It’s Getting Old, by David Bax
Judd Apatow’s new film This Is 40 is, as the posters state, sort of a sequel to his 2007 film Knocked Up. It takes place, reportedly, in the same universe and features two of that film’s strongest characters, who were then featured in a B plot. Debbie (Leslie Mann) and Pete (Paul Rudd) were the sister and brother-in-law of Knocked Up’s female lead. We saw how they had unwittingly allowed themselves to ossify into comically familiar male/female stereotypes but with an undercurrent of bitterness saved only by its own foundation in real, serious affection. Revisiting these characters and making them the centerpiece in This Is 40, we find that they have somehow, in the last five years, departed the realm of relatability, or even recognizability.
Debbie and Pete are both turning 40. Their birthdays are the same week (although it seems like a month passes between hers at the beginning and his at the end). The record label he owns is losing money on its latest release and the boutique she owns has had $12,000 stolen from it by an employee. In other words, the couple is undergoing the kinds of specific financial stresses that are super common to most people. Meanwhile, their thirteen-year-old daughter is testing the limits of their parental control and their troubled relationships with their fathers (hers distant, his needy) are coming to a head.
If that sounds like a lot to cram into a week then you’ve already caught on to one of the film’s major problems. It’s entirely too long. Comedies – even good ones – often suffer when they extend past the 100 minute mark or so. Of course there are exceptions to this rule. Broadcast News, whose director, James L. Brooks, is a clear influence on Apatow, shares a runtime of two hours and thirteen minutes with This Is 40. Apatow’s particular style, though, is ill-suited to this length. His improvisational meandering makes each scene feel longer than it is, especially when the performers fail to uncover any comedy, which happens more often here than in his previous films. Conversations wander down fruitless alleyways and then are unharmoniously snapped back on point through blunt and artless editing. Even with that effort to occasionally maintain focus, plotlines are picked up and dropped haphazardly. There is one early scene between Debbie and her father (John Lithgow) that registers no impact on the rest of the film until he inexplicably shows up again and becomes integral to the climax. But at least Lithgow gets to contribute something. There are numerous parts, such as those played by Megan Fox and Chris O’Dowd, that could be excised with no discernible results on the finished work except for a more tolerable duration.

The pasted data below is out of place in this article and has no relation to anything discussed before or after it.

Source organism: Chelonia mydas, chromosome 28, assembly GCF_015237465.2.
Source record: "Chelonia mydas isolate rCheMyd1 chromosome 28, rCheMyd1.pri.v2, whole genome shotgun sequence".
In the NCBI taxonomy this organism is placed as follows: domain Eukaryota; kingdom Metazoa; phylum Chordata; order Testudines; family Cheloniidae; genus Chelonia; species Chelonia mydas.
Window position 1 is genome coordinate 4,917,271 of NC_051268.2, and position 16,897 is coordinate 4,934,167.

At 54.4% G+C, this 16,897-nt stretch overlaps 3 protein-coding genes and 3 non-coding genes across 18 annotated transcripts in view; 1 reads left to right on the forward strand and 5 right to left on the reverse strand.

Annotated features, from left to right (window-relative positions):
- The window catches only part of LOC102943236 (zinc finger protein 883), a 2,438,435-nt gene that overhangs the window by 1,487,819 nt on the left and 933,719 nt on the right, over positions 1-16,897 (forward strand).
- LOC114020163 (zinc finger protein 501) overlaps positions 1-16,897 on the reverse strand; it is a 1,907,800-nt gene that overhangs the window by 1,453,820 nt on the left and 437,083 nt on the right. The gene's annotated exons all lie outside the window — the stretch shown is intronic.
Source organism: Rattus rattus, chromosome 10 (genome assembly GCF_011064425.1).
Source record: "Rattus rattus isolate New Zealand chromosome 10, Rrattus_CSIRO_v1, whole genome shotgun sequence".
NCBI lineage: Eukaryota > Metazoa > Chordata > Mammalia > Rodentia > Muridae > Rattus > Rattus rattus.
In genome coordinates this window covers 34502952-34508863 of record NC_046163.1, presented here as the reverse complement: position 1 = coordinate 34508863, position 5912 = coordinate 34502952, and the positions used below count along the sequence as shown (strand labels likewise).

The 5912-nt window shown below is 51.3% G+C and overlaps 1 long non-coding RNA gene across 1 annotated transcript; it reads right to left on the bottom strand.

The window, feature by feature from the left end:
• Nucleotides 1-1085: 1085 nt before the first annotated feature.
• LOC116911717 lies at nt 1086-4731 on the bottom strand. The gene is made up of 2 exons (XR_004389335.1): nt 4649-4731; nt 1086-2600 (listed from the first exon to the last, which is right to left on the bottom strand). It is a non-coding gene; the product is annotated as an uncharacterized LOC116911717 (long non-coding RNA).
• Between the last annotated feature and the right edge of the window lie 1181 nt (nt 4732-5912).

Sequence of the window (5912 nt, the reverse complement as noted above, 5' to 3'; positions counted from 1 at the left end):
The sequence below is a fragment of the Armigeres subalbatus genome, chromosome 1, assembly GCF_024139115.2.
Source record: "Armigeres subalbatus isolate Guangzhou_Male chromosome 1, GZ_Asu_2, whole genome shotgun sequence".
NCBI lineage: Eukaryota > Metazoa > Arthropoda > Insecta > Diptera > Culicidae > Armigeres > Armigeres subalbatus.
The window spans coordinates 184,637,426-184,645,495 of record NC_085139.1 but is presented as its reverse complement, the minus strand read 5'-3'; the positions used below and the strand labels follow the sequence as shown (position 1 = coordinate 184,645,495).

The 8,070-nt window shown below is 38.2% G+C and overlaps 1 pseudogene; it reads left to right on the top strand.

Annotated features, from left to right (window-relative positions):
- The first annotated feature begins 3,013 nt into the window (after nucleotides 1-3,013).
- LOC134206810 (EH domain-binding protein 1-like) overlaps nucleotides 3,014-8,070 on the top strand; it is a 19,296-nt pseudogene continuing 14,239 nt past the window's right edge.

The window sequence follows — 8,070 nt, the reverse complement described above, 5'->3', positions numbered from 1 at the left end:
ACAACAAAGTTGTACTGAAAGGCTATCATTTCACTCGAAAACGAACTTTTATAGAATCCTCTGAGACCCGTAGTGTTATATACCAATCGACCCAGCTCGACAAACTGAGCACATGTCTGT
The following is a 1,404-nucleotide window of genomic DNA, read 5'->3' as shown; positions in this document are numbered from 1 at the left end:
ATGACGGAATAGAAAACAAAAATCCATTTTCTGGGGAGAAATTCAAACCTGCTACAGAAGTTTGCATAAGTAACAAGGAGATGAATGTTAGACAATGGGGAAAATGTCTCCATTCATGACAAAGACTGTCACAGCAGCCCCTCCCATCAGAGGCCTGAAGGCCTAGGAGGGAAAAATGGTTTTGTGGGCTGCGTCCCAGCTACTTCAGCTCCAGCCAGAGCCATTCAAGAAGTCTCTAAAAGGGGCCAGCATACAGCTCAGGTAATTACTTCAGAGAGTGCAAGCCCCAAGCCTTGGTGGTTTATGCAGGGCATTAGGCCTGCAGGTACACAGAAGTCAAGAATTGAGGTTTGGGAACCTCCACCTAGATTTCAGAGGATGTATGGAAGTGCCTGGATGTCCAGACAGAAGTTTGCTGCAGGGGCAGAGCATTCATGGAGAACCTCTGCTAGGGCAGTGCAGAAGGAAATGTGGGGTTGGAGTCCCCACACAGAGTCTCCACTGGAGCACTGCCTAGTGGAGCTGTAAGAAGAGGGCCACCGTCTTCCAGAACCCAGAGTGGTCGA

All that together, however, doesn’t rival This Is 40’s real problem: its bafflingly groundless relationship to money. The propulsive tension of the film is meant to come from the couple approaching their own sort of fiscal cliff. Yet as dire as things seem to be, Debbie and Pete live in an enormous house and take a weekend vacation, plus they can’t cancel Pete’s birthday party because they’ve already put a deposit on the caterers and Debbie can’t give her father-in-law cab fare because all she has is a $100 bill. Apatow has previously created characters who work in retail or live with multiple roommates. His shocking disconnect from real financial problems here approaches being a joke in itself. When it’s revealed that Pete has lent his father $80,000 in the past two years, the majority of Americans who don’t even make $80,000 in two years can be forgiven if they aren’t too worried for the characters. And when they punish their daughter by – seriously – taking away her iPhone, iPod Touch, iPad and laptop, we can all be forgiven for laughing derisively.
Knocked Up remains Apatow’s best work and that’s partially due to the side story of Debbie and Pete. These characters bear little but superficial resemblances to those. The film as a whole has the same problem. Jason Segel and Charlyne Li are apparently reprising their roles, given that they have the same names, but they have little else in common with their past selves. And, other than a quick reference to getting pot cookies from Seth Rogen’s Ben, the leads of Knocked Up are not only unseen but unmentioned. Given that so much of the last act here concerns the characters’ fathers, why wouldn’t Debbie’s sister at least come up in conversation? In fact, why doesn’t Debbie’s sister celebrate Debbie’s birthday with her?
Returning to the fact that Apatow’s chief aim in the film is comedy, it should be mentioned that it is often quite funny. With this cast, it would be difficult for it not to be. At the same time, it’s also very annoying. The frustrations of narrative and thematic sloppiness as well as the stupidity of the film’s relationship to money make the laughs simply not worth it.
It’s sad that this Debbie and Pete bear so little similarity to the Debbie and Pete from Knocked Up. This Is 40’s true failure, though, is that they bear so little similarity to reality.